New programs are being started to educate dermatologists about how skin diseases can react to different types of skin color.
It sounds obvious. When people come in with skin issues, dermatologists need to be aware of the color of that skin.
But all too often, dermatologists aren’t, some experts say.
That can lead to misdiagnoses, ineffective treatments, or even people not coming in to see a doctor in the first place.
And it’s an oversight that often has its roots in medical school, these experts say.
Most skin problems, including the most common ones, such as acne and sunburn, can occur in everyone, no matter their ethnicity or skin color.
But some issues look different in skin of different colors.
The itchy, scaly rashes of psoriasis, for instance, can have different appearances and different colors — purplish rather than reddish — on darker skin.
That can lead to not being recognized by experienced dermatologists, says Dr. Amy McMichael, professor and chair of dermatology at Wake Forest Baptist Medical Center in North Carolina.
That’s largely a matter of education, says Dr. Jenna Lester, a dermatology resident at the University of California at San Francisco (UCSF).
“A lot of dermatology training has to do with pattern recognition,” Lester told Healthline. “Part of that is identifying colors, and certain colors clue us into things that are happening on the cellular level.”
A large part of that training consists of looking at photos. But, Lester says, if those photos don’t adequately represent the range of skin tones a dermatologist may work with in the real world, it’s going to hurt their ability to recognize the different shapes and colors a given issue may take.
Skin cancers, for example, are less common in people of color but are more likely to be pigmented when they do appear, McMichael told Healthline.
And higher melanin levels can make common things such as atopic dermatitis, acne, or insect bites more likely to cause longer-lasting dark spots, or hyperpigmentation.
“Truly any condition that is inflammatory can cause significant hyperpigmentation that lasts much beyond the resolution of the original disease process,” McMichael, the only African-American woman chair of a dermatology department in the United States, said.
Differences like these can be due to the ethnic background that led to a certain skin color in the first place or simply due to the color of the skin.
Part of the issue might be that dermatology is overwhelmingly dominated by doctors with lighter skin.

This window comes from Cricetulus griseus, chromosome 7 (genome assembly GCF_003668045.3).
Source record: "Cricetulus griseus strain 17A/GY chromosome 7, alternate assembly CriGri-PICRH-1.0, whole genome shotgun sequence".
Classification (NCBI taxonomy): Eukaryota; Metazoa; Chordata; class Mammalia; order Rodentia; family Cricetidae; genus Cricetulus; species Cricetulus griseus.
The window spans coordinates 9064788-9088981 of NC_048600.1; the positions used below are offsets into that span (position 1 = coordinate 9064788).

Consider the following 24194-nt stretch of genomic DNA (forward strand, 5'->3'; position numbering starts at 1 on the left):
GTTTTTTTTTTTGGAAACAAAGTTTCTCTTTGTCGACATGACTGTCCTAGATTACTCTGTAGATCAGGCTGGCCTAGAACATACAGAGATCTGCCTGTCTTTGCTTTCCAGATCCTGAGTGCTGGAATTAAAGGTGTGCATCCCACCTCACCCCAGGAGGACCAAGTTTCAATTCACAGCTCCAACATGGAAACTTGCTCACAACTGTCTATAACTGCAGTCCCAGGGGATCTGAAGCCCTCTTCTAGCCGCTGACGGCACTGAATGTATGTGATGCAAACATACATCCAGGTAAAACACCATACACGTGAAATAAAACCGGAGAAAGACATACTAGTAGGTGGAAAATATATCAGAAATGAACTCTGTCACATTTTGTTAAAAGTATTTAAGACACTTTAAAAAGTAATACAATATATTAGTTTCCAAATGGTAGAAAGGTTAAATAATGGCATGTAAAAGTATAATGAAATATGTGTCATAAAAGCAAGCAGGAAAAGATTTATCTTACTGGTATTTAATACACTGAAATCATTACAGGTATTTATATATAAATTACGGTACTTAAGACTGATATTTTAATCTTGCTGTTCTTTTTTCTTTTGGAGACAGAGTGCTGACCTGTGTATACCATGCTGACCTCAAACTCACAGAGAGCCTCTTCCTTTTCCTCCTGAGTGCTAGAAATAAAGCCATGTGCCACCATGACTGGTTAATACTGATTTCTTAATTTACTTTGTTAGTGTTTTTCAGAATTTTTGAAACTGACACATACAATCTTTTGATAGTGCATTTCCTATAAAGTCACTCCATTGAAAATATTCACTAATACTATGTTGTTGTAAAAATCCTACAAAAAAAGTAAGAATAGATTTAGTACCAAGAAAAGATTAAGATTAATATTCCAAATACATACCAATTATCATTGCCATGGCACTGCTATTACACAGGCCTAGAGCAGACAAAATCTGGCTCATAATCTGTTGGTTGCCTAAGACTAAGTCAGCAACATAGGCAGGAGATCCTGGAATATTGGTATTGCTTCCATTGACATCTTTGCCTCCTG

A 2016 study found 68 percent of dermatologists in the United States were white, 6 percent were black, 3 percent Latino, and the remainder of Asian descent.
“Historically, there have been only a few dermatologists who have skin of color themselves,” Dr. Bruce Wintroub, chair of dermatology at UCSF, told Healthline.
But, he says, “the field has focused on recruiting individuals with skin of color into it, so there is now an evolution of knowledge in the field.”
Lester says that many dermatologists are aware of the difficulties in diagnosing certain skin diseases in skin of color, and that their comfort level in making those diagnoses has been studied formally.
“I think many doctors are aware, but I think it’s always important to raise awareness,” she said.
That awareness needs to increase not only among doctors but also among patients, so they can advocate for themselves and feel confident that they’re getting the best treatment.
With these goals in mind, Lester is helping establish a skin of color program at UCSF.
Another program, the Skin of Color Society, of which McMichael is past president, works to increase the understanding and awareness of how dermatological conditions affect African-Americans, Latinos, and people of Asian, American Indian, and Pacific Islander descent.
Lester sees programs such as these as serving to educate and throw a spotlight on the issue.
At UCSF, her program would do that for faculty members that come through the department. They might not have spent much time thinking about the need to look for something different in diagnoses for patients with different color skin when they got to UCSF, but it’s something they’ll be aware of for the rest of their career once they see the emphasis it’s given there.
The other advantage, Lester says, is that patients might see the same thing with doctors “focused on treating things that are common in patients of color.”
“It’s important for patients to be able to identify a place where they can go and their needs will be met,” Lester said. “A huge barrier to care is patients thinking their needs aren’t going to be met, so they stay home.”
And programs like hers may also be able to concentrate larger groups of patients of color, which could show the need for and enable further studies to be done on overlooked conditions.
Thus, further increasing knowledge and awareness among dermatologists.